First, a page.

Thousands of mothers are missing out on state pension rights when they don’t have to because of the changes to the Child Benefit system for higher earning families.
In January 2013, the Government introduced something called a ‘High Income Child Benefit Tax Charge’. Under this scheme, where one or both parents in a family receiving Child Benefit have an income over £50,000 per year, a tax charge is incurred.
The tax charge is levied at a rate of 1% of the Child Benefit in payment for each £100 of annual income over £50,000.
For someone with an income of £50,200, the charge would therefore be 2% of their Child Benefit, whilst for someone with an income of £60,000 or more, the tax charge would be equal to 100% of the rate of Child Benefit in payment. The tax charge cannot exceed the total amount of Child Benefit being paid.
Nearly half a million child benefit recipients (overwhelmingly mothers, but can be father’s too) have ‘opted out’ of receiving child benefit. Rather than continue to receive child benefit and incur a tax charge on the higher earner, these mothers have simply opted out and no longer receive child benefit.
Growing numbers of mothers who’ve had their first child since January 2013 have declined to make an initial claim to child benefit, presumably because they can see no short-term financial benefit in doing so.
For the first group, namely those mothers who have previously been in the child benefit system, a transitional arrangement has been put in place whereby the National Insurance credits to which Child Benefit recipients are entitled will remain in force, even though they have ‘opted out’ of receiving child benefit.
But for the second group, no such arrangement is in place. If a new mother simply never claims her entitlement to child benefit then no credits are added to her National Insurance (NI) record. This could have damaging long-term implications for her future state pension entitlement.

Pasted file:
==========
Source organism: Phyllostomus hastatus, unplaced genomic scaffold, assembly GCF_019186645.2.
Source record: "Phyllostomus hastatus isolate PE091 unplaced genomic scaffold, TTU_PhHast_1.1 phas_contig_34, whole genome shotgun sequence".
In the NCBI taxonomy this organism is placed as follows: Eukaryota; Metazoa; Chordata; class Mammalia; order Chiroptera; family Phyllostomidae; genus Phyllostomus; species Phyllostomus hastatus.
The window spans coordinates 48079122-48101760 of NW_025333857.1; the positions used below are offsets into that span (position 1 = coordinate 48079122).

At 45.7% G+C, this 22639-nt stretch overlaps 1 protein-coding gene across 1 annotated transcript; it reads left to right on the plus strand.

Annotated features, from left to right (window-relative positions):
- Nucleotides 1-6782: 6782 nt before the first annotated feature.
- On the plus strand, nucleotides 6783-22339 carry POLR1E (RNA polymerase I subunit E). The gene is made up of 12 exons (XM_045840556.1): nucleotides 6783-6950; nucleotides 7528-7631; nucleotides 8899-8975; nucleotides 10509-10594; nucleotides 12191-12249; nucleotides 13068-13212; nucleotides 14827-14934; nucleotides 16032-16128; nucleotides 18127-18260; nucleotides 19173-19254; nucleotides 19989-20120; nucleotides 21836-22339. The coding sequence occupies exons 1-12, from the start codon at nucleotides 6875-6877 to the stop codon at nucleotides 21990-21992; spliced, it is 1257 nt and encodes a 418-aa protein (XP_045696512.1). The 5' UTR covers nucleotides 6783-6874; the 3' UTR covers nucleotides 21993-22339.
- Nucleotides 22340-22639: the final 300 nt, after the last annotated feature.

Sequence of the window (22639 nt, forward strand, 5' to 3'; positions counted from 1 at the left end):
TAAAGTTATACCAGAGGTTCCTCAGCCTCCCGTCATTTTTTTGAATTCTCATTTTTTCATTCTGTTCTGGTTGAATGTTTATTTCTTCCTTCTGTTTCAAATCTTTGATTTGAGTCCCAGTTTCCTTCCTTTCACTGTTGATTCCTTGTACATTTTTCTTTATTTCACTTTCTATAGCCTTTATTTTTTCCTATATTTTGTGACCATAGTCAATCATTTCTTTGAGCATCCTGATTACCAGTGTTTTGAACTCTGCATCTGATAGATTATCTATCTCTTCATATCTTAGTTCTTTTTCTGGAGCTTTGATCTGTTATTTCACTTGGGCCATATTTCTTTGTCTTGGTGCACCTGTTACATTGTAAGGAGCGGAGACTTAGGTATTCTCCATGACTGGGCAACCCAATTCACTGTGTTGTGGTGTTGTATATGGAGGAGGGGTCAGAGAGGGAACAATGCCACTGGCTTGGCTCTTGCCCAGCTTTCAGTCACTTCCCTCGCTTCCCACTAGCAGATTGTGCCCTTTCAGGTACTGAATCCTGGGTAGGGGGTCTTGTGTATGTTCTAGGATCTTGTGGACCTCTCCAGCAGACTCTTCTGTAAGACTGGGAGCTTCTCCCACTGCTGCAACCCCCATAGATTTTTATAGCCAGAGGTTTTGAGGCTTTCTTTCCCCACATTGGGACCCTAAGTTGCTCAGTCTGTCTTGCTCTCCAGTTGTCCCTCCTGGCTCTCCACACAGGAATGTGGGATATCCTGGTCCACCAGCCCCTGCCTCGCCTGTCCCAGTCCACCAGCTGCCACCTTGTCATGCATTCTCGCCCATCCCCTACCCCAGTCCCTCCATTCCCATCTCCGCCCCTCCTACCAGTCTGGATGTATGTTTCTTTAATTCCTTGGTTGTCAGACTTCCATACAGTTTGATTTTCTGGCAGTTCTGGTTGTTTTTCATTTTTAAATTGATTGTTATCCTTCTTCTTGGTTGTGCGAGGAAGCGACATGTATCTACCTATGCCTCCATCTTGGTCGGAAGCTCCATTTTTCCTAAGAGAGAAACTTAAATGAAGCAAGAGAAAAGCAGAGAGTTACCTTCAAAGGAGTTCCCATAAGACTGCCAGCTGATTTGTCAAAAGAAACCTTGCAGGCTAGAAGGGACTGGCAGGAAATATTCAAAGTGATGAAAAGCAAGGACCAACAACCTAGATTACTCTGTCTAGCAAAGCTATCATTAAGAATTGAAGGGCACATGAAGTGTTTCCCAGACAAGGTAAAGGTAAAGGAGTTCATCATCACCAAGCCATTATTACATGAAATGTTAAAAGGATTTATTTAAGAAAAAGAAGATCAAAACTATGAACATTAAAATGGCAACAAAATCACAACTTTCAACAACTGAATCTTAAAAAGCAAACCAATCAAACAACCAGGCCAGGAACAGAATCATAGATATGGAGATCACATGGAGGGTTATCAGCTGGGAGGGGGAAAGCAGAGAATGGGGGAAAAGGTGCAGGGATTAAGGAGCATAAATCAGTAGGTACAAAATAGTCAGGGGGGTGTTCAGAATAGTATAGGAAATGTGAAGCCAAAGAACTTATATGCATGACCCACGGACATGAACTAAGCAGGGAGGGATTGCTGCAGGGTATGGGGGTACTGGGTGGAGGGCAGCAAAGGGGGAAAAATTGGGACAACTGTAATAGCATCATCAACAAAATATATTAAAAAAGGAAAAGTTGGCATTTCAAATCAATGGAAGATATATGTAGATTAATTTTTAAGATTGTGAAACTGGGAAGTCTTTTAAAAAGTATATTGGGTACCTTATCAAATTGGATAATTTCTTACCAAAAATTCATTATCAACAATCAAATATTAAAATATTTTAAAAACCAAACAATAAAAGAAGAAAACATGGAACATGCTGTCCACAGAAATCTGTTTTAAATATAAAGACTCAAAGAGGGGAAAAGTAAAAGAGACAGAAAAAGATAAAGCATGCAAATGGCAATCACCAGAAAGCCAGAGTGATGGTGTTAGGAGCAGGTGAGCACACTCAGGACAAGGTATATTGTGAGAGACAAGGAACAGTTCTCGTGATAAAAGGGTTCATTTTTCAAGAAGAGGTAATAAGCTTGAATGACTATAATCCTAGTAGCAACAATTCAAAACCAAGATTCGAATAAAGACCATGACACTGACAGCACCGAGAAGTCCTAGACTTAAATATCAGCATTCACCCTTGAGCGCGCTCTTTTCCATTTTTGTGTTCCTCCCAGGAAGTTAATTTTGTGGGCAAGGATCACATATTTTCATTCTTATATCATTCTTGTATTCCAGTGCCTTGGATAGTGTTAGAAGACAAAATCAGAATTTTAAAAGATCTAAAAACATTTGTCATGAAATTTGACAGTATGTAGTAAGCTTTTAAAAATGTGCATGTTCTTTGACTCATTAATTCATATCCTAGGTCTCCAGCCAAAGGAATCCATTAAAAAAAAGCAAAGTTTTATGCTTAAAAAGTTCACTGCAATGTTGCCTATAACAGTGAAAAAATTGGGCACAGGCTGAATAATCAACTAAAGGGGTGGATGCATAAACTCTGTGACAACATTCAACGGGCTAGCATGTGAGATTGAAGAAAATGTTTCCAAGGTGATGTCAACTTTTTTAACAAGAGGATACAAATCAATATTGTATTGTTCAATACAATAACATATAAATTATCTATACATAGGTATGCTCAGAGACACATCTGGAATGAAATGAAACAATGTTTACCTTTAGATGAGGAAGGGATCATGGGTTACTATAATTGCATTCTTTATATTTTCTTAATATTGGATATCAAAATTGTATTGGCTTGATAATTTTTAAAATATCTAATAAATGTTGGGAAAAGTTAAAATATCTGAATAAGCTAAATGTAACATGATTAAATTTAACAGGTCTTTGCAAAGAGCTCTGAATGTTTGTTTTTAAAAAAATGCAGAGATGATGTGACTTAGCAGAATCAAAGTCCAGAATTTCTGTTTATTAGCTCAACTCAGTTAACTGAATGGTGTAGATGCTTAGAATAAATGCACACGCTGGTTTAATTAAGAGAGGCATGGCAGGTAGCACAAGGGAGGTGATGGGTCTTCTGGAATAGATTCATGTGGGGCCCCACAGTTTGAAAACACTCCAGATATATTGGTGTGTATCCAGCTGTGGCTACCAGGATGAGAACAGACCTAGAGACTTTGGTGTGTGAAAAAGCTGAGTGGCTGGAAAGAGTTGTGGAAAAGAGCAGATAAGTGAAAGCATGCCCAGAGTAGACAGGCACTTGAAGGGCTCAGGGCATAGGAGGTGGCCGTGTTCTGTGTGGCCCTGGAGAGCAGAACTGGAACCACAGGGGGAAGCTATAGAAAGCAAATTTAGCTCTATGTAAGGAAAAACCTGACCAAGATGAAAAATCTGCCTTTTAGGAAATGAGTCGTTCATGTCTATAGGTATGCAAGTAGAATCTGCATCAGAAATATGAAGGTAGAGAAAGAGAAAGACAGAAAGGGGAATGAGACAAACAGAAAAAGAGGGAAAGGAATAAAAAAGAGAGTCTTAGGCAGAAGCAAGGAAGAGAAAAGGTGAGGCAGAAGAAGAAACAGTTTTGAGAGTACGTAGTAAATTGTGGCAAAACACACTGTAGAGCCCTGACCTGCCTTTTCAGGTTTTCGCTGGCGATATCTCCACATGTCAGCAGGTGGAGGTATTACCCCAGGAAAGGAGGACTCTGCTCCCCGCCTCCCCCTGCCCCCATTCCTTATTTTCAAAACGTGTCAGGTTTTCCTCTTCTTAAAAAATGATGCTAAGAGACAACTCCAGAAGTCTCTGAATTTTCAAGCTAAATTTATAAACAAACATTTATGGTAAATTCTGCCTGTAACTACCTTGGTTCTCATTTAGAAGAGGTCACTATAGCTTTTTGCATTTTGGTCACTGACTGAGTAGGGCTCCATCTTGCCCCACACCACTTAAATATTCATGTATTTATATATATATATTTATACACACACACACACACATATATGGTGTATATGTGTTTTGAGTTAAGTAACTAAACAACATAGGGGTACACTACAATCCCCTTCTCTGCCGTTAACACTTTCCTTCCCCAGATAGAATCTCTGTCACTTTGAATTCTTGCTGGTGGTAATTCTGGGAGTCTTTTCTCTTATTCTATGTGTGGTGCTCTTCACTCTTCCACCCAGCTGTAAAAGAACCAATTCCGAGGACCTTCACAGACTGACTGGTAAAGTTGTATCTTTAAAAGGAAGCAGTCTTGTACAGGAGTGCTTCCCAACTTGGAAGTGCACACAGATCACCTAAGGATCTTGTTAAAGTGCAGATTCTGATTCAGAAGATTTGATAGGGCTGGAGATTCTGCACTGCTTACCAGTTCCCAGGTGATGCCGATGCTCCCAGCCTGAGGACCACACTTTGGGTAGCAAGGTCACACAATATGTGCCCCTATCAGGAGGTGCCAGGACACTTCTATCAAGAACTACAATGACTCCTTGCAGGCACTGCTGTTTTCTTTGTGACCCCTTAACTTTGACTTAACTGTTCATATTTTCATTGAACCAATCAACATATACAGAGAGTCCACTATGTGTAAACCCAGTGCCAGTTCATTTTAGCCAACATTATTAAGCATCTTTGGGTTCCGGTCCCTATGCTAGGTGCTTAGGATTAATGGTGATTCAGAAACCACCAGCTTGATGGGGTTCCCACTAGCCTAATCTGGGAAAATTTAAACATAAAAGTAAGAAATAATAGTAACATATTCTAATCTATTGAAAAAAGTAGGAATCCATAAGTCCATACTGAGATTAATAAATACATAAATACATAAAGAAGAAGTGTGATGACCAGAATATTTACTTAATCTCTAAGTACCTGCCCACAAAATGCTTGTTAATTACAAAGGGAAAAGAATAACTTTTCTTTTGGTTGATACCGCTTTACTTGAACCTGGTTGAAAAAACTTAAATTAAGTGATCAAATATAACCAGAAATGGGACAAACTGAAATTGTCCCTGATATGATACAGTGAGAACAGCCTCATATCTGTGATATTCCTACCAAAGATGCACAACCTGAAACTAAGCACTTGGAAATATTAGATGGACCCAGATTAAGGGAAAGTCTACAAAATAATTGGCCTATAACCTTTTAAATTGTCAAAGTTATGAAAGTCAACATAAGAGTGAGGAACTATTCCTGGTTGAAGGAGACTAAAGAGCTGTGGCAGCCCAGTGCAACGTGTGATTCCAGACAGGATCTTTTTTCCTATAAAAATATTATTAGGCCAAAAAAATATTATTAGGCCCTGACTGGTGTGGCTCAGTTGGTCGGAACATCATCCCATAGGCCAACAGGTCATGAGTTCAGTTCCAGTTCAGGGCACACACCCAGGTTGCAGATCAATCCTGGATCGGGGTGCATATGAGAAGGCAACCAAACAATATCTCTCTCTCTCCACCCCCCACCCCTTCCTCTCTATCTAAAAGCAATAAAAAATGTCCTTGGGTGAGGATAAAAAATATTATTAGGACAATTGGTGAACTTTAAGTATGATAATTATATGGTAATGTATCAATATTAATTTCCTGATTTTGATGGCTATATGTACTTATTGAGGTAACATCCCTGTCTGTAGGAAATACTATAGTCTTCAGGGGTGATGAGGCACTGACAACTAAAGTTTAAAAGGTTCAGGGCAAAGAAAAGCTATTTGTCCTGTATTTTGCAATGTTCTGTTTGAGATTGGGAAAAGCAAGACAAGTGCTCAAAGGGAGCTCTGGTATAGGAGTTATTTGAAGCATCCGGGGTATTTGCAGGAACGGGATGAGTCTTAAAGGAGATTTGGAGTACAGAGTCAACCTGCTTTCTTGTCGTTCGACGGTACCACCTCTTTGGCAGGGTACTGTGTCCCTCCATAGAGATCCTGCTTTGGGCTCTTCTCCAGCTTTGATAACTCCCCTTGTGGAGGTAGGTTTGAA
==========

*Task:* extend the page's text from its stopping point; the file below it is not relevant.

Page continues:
In many cases, a new mother will return to paid work after a period of paid maternity leave and will thereby have a continuous record of paying NI contributions. This will protect her state pension record and so the absence of National Insurance credits will be of no relevance.
It is estimated that around 30% of the mothers who are not claiming child benefit would not otherwise build up a ‘qualifying year’ of contributions towards their state pension. As a result, they could reach retirement with a state pension below the full flat rate amount for which 35 years of contributions or credits are required. Simply because of failing to make a claim for child benefit.
It is simple to make a claim for Child Benefit to make sure that they do not lose out on valuable NI credits towards their pension. If you wish to avoid receiving child benefit and incurring a matching tax charge, you can simply tick the box to be put on a ‘nil rate’ of benefit.
Please do get in touch if you have any questions or need help with any aspect of your financial planning.
Source: Royal London